Waitress tells the charming, funny, sweet, and sad story of waitress and pie-maker Jenna. She's trapped in her life - by poverty, a controlling and abusive husband, and no options. Her solace is baking pies at Joe's Pie Diner with friends Dawn and Becky (as much as anything else, this is a story of female friendship). When she finds herself unexpectedly pregnant, Jenna doesn't have much hope for her future or her child. She hides money around the house, and dreams of entering a pie contest, hoping to be able to leave Earl someday (is it a coincidence that Jenna's abusive husband shares the same name as the abusive husband in the Dixie Chicks' empowerment anthem "Goodbye Earl?"). But Earl finds out, and won't let her leave (the musical cleverly turns what could be a romantic song, "Til the sun don't shine, you will still be mine," into a threat, a cage, a trap). Jenna also begins to find solace in her relationship with her doctor as they begin a secret affair. Eventually Jenna gains the courage to start her life anew, thanks to her friends, an affair with this man who is kind to her, and her new baby Lulu.*
|Kennedy Salters, Jisel Soleil Ayon, and Gabriella Marzetta|
|David Socolor and Jisel Soleil Ayon|
The scenic design is also lovely and beautifully represents the small town Americana feel, with a backdrop of open skies and cute and kitschy set pieces that roll in and out for the diner, clinic, and home scenes (scenic design by Scott Pask). They also have real baking ingredients on stage, or what looks real from the mezzanine. Sugar, butter, and flour flow freely and are part of the choreography.* With all of Jenna's creative and delicious pie flavors, this show will leave you craving pie, and the Ordway missed out by not selling pie at concessions (although they do have some fun themed drinks).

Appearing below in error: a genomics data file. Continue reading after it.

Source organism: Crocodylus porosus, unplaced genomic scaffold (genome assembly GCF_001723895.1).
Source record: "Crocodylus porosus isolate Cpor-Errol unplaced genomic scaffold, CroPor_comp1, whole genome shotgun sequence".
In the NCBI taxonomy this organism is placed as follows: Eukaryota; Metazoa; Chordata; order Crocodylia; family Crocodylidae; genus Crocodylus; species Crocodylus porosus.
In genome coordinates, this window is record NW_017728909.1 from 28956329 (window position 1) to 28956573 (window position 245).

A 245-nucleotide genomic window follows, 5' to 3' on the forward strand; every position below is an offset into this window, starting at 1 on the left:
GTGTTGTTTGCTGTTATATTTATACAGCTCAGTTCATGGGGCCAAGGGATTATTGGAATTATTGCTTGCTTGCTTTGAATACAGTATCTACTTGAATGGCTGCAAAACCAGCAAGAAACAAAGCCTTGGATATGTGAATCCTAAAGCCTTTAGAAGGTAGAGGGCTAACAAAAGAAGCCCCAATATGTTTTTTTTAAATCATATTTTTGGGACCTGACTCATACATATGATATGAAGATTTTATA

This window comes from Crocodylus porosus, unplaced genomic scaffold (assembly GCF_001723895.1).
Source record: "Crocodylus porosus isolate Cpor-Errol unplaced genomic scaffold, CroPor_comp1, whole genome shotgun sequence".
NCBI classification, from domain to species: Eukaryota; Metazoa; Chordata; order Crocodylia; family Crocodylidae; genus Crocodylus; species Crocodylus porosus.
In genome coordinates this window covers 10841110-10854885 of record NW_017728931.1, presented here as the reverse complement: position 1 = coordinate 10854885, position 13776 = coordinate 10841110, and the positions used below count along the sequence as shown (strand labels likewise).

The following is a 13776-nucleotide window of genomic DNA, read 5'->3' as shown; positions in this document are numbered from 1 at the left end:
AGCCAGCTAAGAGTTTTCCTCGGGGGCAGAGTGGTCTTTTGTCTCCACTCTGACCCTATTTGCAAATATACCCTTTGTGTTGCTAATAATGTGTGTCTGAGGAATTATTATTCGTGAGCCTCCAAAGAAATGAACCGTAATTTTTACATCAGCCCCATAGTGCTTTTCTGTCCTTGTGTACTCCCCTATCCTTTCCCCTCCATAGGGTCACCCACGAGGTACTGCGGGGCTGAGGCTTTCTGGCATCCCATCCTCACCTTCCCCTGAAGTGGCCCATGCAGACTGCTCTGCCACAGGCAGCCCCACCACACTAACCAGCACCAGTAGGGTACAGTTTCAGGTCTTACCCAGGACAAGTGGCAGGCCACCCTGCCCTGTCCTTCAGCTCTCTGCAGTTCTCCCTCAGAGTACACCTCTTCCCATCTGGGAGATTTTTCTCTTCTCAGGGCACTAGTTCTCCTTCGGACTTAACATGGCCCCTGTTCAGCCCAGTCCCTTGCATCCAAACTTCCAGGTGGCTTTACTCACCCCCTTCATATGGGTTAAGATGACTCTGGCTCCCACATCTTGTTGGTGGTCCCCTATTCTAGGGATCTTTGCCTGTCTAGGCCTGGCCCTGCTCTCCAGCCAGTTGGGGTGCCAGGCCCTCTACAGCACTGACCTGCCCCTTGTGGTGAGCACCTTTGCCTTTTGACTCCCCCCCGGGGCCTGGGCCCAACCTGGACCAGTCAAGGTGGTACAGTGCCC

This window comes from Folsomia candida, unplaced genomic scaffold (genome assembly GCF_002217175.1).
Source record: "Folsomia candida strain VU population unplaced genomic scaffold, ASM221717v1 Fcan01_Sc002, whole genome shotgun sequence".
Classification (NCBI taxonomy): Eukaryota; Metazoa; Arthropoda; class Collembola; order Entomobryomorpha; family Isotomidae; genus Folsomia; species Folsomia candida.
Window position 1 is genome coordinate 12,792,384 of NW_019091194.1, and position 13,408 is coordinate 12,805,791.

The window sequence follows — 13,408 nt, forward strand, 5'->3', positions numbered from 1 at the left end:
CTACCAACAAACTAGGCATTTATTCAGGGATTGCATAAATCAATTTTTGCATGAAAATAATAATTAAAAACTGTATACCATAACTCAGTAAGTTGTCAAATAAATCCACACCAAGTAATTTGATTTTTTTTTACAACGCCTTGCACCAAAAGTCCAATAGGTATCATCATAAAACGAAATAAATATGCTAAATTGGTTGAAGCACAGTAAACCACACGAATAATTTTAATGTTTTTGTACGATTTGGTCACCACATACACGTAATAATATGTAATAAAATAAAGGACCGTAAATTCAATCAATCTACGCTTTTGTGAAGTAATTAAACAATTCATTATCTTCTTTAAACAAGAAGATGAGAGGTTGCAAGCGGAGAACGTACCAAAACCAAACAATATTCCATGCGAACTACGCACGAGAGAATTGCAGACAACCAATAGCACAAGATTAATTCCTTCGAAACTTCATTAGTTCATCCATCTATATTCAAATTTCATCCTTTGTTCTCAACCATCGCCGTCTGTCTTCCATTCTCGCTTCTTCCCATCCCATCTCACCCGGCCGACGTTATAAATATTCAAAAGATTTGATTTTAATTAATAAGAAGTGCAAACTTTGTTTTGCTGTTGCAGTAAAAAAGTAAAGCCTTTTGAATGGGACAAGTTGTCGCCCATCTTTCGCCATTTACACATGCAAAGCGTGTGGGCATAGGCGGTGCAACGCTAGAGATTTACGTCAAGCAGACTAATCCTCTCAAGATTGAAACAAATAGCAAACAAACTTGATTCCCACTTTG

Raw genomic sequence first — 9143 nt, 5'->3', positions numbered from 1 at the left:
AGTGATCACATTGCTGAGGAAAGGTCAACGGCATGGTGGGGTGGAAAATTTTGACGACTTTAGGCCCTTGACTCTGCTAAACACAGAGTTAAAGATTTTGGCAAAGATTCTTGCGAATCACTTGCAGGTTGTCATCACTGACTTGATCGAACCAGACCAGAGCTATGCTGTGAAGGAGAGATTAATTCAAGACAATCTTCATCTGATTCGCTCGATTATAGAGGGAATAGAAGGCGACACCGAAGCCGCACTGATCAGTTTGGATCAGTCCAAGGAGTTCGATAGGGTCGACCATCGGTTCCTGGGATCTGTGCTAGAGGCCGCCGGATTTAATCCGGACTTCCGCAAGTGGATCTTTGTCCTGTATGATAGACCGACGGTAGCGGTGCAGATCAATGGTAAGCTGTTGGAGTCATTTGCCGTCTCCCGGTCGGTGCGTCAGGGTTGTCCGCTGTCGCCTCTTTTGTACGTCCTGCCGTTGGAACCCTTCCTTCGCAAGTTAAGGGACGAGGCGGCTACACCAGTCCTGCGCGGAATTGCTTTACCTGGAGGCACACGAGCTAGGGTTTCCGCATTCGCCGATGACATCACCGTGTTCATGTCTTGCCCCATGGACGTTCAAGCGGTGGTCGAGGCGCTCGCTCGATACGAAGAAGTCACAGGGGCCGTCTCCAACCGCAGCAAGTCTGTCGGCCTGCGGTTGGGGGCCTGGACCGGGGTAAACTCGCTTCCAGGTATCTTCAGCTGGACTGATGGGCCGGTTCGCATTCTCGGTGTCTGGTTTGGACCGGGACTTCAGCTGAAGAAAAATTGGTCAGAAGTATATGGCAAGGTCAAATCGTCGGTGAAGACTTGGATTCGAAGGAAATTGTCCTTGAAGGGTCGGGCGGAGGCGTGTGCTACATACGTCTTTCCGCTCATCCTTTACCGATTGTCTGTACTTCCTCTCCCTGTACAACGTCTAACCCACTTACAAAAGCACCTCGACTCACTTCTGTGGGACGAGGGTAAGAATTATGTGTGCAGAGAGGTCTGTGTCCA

Waitress is not your typical Broadway musical, which is always a good thing in my book. The stripped down sound, the atypical love story that doesn't end in "happily ever after," the focus on female friendship (not to mention an almost entirely female creative team), and the beautiful ordinariness of the story. This large theater staging is very successful, and I also look forward to when Waitress is available for regional production, and we can see one of our local companies make the story even more intimate and real.
While the weather is still cold and dark and Minnesota, head to the Ordway for the warmth of this story, and then have some pie (a wonderful way to celebrate the upcoming pi day!).